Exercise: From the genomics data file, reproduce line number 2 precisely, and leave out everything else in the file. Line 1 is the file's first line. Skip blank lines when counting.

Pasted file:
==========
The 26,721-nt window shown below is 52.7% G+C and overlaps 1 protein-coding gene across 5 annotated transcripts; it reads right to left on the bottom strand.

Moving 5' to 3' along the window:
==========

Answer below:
Moving 5' to 3' along the window: